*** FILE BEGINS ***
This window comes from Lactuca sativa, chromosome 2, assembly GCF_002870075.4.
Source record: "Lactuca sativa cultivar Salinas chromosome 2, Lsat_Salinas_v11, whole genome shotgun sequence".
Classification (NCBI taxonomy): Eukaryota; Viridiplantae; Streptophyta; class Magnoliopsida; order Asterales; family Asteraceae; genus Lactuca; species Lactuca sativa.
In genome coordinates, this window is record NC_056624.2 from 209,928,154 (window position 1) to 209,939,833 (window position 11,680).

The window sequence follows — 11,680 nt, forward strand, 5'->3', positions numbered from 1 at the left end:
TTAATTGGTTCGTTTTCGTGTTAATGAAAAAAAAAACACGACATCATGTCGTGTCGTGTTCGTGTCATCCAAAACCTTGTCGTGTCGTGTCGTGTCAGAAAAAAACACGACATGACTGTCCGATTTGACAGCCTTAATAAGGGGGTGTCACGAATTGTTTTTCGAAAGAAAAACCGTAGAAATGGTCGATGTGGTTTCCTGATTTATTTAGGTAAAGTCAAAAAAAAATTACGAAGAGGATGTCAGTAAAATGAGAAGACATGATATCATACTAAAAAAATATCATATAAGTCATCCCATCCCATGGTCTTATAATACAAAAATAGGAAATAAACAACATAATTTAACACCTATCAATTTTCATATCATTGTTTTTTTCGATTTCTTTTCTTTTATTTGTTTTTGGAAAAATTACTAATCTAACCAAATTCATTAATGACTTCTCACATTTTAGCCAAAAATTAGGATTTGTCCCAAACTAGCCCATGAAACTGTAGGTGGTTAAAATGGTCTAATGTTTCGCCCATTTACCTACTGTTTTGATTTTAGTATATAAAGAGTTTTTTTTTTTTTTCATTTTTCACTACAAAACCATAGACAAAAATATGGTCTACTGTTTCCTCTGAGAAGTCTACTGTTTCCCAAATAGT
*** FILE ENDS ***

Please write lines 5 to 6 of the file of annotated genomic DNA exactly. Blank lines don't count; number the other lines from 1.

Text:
The window sequence follows — 11,680 nt, forward strand, 5'->3', positions numbered from 1 at the left end:
TTAATTGGTTCGTTTTCGTGTTAATGAAAAAAAAAACACGACATCATGTCGTGTCGTGTTCGTGTCATCCAAAACCTTGTCGTGTCGTGTCGTGTCAGAAAAAAACACGACATGACTGTCCGATTTGACAGCCTTAATAAGGGGGTGTCACGAATTGTTTTTCGAAAGAAAAACCGTAGAAATGGTCGATGTGGTTTCCTGATTTATTTAGGTAAAGTCAAAAAAAAATTACGAAGAGGATGTCAGTAAAATGAGAAGACATGATATCATACTAAAAAAATATCATATAAGTCATCCCATCCCATGGTCTTATAATACAAAAATAGGAAATAAACAACATAATTTAACACCTATCAATTTTCATATCATTGTTTTTTTCGATTTCTTTTCTTTTATTTGTTTTTGGAAAAATTACTAATCTAACCAAATTCATTAATGACTTCTCACATTTTAGCCAAAAATTAGGATTTGTCCCAAACTAGCCCATGAAACTGTAGGTGGTTAAAATGGTCTAATGTTTCGCCCATTTACCTACTGTTTTGATTTTAGTATATAAAGAGTTTTTTTTTTTTTTCATTTTTCACTACAAAACCATAGACAAAAATATGGTCTACTGTTTCCTCTGAGAAGTCTACTGTTTCCCAAATAGT